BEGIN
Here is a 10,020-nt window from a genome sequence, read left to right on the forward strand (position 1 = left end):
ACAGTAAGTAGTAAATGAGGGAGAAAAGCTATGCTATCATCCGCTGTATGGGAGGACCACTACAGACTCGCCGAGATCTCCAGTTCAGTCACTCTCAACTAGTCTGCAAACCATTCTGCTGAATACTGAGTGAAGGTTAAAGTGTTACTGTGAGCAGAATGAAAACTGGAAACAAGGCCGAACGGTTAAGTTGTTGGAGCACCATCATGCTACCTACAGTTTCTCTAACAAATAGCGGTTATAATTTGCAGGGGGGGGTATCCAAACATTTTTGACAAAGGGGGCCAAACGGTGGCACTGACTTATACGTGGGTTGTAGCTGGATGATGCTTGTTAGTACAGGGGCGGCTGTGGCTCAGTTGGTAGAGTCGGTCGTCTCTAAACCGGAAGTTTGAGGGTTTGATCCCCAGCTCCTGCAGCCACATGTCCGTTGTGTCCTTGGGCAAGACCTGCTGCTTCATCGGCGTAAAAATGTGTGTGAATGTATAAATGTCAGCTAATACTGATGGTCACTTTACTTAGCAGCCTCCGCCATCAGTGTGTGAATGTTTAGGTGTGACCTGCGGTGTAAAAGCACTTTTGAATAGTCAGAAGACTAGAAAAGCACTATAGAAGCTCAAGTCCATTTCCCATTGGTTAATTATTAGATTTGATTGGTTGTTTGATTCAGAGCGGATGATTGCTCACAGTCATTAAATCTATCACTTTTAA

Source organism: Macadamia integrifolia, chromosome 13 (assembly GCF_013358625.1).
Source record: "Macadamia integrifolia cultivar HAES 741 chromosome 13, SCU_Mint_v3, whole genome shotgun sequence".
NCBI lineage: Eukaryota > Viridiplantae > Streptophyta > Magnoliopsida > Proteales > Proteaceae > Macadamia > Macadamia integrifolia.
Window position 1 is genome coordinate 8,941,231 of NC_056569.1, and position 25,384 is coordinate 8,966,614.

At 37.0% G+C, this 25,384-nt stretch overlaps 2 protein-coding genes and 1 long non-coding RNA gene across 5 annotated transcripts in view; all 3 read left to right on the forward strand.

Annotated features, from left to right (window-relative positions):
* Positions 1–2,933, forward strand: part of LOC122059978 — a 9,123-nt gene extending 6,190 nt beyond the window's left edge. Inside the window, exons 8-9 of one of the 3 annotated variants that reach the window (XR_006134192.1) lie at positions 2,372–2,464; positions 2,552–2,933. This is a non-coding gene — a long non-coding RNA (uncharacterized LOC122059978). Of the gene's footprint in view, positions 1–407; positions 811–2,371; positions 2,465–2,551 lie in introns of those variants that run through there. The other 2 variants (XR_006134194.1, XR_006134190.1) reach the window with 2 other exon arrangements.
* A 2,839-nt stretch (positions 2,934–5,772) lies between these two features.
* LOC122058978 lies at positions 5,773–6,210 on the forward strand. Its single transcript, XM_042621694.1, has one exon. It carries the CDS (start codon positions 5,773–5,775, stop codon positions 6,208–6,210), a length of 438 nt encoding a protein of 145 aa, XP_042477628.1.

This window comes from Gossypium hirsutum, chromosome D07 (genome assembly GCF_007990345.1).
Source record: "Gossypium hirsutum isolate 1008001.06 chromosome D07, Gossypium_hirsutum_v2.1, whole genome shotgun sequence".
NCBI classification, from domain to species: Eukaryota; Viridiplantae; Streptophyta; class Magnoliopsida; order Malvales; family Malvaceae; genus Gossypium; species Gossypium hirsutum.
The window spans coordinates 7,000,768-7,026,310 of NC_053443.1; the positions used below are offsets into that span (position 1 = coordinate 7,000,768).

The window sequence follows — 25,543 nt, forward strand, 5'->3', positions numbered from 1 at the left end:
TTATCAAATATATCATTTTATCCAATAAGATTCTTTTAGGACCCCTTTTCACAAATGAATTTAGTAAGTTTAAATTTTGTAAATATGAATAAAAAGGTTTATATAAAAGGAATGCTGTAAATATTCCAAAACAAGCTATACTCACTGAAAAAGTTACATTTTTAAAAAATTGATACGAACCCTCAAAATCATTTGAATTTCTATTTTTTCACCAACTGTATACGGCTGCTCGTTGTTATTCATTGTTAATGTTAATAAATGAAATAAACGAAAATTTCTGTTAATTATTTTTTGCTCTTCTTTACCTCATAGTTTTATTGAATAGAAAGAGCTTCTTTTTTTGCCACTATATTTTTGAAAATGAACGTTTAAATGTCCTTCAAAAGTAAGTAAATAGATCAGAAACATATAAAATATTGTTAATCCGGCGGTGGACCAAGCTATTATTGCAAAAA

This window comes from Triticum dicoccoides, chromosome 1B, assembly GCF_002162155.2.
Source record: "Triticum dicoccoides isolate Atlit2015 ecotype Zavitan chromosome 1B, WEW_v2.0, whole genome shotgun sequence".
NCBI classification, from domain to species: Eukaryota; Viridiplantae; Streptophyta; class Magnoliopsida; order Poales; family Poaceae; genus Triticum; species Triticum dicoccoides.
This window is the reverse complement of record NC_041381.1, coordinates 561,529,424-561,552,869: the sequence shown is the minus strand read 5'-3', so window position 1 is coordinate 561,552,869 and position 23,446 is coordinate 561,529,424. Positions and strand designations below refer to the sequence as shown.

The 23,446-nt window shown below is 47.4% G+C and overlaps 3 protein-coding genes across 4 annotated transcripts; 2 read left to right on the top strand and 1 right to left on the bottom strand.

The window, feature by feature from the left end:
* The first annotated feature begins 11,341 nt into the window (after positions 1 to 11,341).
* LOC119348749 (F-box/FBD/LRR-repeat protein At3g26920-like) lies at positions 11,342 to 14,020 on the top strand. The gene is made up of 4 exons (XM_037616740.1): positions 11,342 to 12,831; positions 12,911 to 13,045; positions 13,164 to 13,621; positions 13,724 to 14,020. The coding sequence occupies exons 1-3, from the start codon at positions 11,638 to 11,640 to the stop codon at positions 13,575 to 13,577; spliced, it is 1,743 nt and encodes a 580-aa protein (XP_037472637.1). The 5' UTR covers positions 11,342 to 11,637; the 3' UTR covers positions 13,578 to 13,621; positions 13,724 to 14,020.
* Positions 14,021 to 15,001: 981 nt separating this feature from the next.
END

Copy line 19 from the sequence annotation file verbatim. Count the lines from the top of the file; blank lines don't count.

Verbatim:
Source record: "Triticum dicoccoides isolate Atlit2015 ecotype Zavitan chromosome 1B, WEW_v2.0, whole genome shotgun sequence".